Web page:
- Trackers and very low latency to achieve this feat
- Disney Research: the stunning target prediction system
Disney laboratories are closely interested in virtual reality and augmented reality with projects for animated films but also for its amusement parks. In a press release, "Disney Research" presented the results of its experiment in video. However, no mention was made of any future use of this technology.
Trackers and very low latency to achieve this feat
To carry out this experiment, the “Disney Reseach” laboratory used a very low latency virtual reality headset (8 milliseconds), gloves with position sensors, a tennis ball equipped with trackers and a Room Scale. The guinea pig was wearing a pair of VR gloves as well as the virtual reality headset. Another person, placed a few meters away, threw the ball in the direction of the volunteer wearing the VR headset.
Firstly, the ball was thrown in the direction of the guinea pig and the latter could visualize it in his VR headset and catch it, a little awkwardly, in flight. Then the user could visualize the ball as well as the trajectory of this one represented in the form of a curve. Various experiments were thus carried out with or without visualization of the ball and its trajectory while by measuring the performance of the guinea pig to catch the tennis ball in flight. All in all performance quite close to reality, as if the user was not wearing a helmet.
Disney Research: the stunning target prediction system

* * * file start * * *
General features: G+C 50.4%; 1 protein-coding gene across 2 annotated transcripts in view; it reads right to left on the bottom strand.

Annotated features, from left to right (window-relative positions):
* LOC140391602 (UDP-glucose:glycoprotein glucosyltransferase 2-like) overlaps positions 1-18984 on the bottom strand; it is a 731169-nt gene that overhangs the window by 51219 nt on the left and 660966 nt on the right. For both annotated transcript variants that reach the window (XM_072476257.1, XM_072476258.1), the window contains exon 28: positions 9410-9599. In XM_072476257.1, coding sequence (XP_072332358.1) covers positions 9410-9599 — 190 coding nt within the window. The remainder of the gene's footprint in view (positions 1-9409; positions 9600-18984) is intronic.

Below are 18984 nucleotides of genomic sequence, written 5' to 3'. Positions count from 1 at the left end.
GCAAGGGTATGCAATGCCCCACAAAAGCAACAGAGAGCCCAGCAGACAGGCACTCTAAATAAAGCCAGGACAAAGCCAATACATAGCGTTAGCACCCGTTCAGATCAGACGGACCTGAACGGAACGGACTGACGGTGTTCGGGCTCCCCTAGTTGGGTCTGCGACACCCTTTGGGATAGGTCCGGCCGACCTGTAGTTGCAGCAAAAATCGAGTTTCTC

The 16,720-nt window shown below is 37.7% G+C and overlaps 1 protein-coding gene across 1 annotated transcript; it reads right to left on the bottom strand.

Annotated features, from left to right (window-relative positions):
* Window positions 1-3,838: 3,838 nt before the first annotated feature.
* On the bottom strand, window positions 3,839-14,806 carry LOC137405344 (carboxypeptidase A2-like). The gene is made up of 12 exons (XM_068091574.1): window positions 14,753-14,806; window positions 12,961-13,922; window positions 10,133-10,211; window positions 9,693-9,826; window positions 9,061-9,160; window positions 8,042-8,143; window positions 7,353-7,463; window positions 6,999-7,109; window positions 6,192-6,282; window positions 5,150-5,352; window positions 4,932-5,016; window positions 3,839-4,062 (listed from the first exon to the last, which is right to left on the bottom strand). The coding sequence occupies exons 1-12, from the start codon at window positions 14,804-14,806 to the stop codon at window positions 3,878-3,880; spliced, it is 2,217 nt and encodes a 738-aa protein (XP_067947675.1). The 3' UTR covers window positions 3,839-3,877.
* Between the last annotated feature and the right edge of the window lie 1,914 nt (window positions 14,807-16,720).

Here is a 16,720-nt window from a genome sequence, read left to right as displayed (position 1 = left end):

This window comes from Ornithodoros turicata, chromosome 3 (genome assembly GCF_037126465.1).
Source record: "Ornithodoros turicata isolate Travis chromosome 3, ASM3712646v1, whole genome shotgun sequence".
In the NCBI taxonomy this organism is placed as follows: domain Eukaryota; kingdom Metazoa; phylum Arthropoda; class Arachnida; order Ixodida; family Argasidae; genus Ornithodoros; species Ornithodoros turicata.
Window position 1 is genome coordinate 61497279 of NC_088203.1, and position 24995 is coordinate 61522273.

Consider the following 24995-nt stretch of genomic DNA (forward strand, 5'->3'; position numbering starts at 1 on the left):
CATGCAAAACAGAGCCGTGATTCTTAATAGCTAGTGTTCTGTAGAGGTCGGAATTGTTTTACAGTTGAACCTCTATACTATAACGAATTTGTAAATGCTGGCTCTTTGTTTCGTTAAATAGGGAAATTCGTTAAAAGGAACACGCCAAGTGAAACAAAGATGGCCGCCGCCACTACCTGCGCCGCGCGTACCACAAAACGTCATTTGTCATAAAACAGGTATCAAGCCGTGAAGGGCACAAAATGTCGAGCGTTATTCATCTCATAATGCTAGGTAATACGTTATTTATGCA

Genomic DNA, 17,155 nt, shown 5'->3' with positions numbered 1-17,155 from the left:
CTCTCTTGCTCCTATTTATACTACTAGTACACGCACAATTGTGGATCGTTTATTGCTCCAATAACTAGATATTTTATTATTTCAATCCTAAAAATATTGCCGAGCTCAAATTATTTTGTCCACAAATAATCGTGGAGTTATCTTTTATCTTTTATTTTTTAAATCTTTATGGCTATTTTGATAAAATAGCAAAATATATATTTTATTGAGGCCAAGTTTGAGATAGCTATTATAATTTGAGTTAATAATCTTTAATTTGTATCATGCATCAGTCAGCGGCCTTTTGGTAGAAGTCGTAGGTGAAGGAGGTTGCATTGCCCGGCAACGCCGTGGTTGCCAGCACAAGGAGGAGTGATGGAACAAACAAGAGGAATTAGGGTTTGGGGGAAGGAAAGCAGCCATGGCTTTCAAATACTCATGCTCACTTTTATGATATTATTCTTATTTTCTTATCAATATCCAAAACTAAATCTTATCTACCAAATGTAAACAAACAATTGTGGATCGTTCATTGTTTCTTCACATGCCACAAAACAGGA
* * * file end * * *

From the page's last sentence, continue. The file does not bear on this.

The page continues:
A little later in the experiment, the volunteer can no longer see the ball or its trajectory but a white zone indicates to him where to place his hand so that the ball lands in the hollow of this one. In a totally bluffing way, the guinea pig succeeds, with great precision, place the palm of your hand exactly where the ball will land a few moments later. A powerful system where the user, blind, knows exactly where to place his hand to catch the projectile in flight without seeing it coming. The precision is even much better than that obtained by visualizing the trajectory of the ball.
Other experiments have been tried by also adding the trajectory to the place where to place the hand but without, however, improving the catching precision. A particularly interesting result where the guinea pig showed better precision in capturing an object in flight than if it was not wearing a VR headset.. However, no mention was made from the Disney laboratory on a possible future application of this conclusive experiment.